He is known as the Cherokee Kid, but discussion about Will Rogers’ Cherokee heritage usually ends there as people move on to discuss his worldwide fame, prolific film career and influential political humor.
A new exhibit, which opened this weekend at the Will Rogers Memorial Museum in Claremore, tells the previously untold story – how Cherokee history and culture shaped Oklahoma’s Favorite Son.
Dr. Charles Gourd, director of the Cherokee Heritage Center, helped build the exhibit and took part in the ribbon cutting Friday afternoon.
“What we did with the exhibit was talk about the life of Will Rogers, before he became famous,” Gourd said. “The influence of his upbringing as a Cherokee in Indian Territory.”
Callie Chunestudy, with the Cherokee Heritage Center, was also instrumental in building the exhibit.
“A couple of things that you will notice when you go into the exhibit is his family lineage … there is a bit of history of how his parents met, his early family life,” Chunestudy said. “One of the things that led Will to become the world traveler that he was, was the impact of allotment. If allotment had never happened, he may have stayed at home and been a rancher for his entire life.”
Under the Dawes Act, Cherokee land that was previously held in common by the tribe was broken up into pieces, with small sections allotted to individual Cherokee citizens.
Privatization of land reduced the size of Cherokee ranches like that of the Rogers family, and encouraged white settlers to claim tracts of land buy squatting on them, adopting Cherokees to claim their inheritance, or more rarely, buying the land out-right.
“The reason he left and went travelling was to look for the open ranch life again,” Chunestudy said.
“The Rogers family story is common to many, many people here,” said Cherokee Nation Tribal Councilor Keith Austin. “This is, to me, the story of the Cherokees coming from the east, building ranches, building lives, and losing their land through allotment. This is part of that big story, and it effected the Rogers family in profound ways.”
“At the root of it, Will Rogers was just a Cherokee boy,” Austin said.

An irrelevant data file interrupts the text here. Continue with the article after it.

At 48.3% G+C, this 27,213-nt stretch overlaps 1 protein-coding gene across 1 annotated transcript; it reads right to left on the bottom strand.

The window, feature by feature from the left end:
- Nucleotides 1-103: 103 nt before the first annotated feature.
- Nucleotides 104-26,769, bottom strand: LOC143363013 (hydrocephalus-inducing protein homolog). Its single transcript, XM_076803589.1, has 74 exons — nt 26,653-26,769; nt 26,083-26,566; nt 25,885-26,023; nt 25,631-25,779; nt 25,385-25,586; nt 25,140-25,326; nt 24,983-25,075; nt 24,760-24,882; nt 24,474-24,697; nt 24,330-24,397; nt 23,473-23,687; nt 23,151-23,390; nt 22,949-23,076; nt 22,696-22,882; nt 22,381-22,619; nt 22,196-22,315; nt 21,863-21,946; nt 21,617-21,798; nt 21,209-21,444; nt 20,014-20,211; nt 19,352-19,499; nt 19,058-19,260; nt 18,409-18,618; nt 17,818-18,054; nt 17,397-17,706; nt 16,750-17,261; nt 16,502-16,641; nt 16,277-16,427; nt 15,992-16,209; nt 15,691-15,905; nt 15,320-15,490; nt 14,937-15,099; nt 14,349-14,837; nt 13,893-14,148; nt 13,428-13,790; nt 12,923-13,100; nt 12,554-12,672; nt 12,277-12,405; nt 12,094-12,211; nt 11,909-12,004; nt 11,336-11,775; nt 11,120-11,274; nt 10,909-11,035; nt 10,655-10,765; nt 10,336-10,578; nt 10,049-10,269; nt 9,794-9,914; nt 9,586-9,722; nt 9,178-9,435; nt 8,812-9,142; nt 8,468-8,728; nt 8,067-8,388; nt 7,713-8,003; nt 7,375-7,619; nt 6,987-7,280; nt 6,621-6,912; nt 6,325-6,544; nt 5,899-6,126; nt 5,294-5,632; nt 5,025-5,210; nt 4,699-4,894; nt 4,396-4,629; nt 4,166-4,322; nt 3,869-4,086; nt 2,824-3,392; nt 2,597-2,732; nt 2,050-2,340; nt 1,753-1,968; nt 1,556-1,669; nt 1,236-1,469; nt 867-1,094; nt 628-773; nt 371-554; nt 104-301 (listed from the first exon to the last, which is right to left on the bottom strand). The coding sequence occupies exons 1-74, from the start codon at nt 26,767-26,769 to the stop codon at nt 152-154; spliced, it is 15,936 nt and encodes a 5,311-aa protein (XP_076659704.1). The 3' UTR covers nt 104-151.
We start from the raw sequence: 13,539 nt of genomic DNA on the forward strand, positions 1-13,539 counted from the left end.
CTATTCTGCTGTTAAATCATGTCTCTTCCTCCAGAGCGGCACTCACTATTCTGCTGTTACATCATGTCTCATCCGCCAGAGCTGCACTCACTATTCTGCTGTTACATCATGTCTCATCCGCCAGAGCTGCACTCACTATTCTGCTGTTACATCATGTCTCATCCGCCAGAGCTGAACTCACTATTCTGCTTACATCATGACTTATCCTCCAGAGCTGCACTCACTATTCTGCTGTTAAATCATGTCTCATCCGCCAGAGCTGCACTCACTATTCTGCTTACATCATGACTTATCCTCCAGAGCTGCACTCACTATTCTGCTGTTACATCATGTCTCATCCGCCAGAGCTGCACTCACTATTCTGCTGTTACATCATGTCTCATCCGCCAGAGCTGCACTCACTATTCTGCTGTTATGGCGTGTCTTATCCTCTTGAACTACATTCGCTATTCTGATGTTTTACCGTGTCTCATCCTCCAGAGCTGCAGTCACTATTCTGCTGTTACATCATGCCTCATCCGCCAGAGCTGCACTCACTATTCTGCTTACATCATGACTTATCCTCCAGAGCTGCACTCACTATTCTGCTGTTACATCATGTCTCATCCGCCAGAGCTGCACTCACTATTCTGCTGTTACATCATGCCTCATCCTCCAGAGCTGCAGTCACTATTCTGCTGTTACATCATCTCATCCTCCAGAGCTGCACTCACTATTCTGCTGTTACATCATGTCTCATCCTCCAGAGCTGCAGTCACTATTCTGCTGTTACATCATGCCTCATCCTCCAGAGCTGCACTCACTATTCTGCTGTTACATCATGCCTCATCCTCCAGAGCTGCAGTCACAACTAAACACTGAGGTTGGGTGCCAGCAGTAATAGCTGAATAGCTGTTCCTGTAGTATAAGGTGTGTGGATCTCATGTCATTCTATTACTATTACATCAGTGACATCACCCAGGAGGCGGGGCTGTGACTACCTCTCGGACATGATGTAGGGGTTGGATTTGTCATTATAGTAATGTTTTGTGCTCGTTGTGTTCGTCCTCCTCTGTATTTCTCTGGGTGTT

The exhibit is a collaborative effort between the Will Rogers Memorial Museums, the Cherokee Heritage Center and the Oklahoma Humanities Council.
“The exhibit is the result of the right team working together on the right dream,” Cherokee Nation Tribal Councilor Keith Austin said.
The Memorial Museum’s resident Will Rogers look-alike Andy Hogan said, “Our mission here is to collect, preserve and share the life, humor and wisdom for Will Rogers for all generations.”
“Will Rogers was an entertainer, but he was an entertainer we were proud of, an entertainer with ethics,” Hogan said. “Will was always proud of the fact that he had citizenship in the Cherokee Nation, and I think the Cherokee Nation is proud of him.”
The exhibit shows, in great detail, the foundations that allowed Rogers to become the celebrity he was.
“It got to be that if he didn’t make fun of somebody, they were nobody,” Gourd said.
Gourd said that Will’s humor, holding people accountable through light-hearted public shaming, was a cultural practice he likely picked up from his Cherokee family.
“He would always compare what was happening nationally, in the economy, politics and other things, with what the Indians would or wouldn’t do,” Gourd said.
In retrospect, Gourd said, it is amazing how, “one person made such a tremendous influence on American culture and American value.”
The exhibit will be at Will Rogers Memorial Museum for one year and then move to the Birthplace Ranch.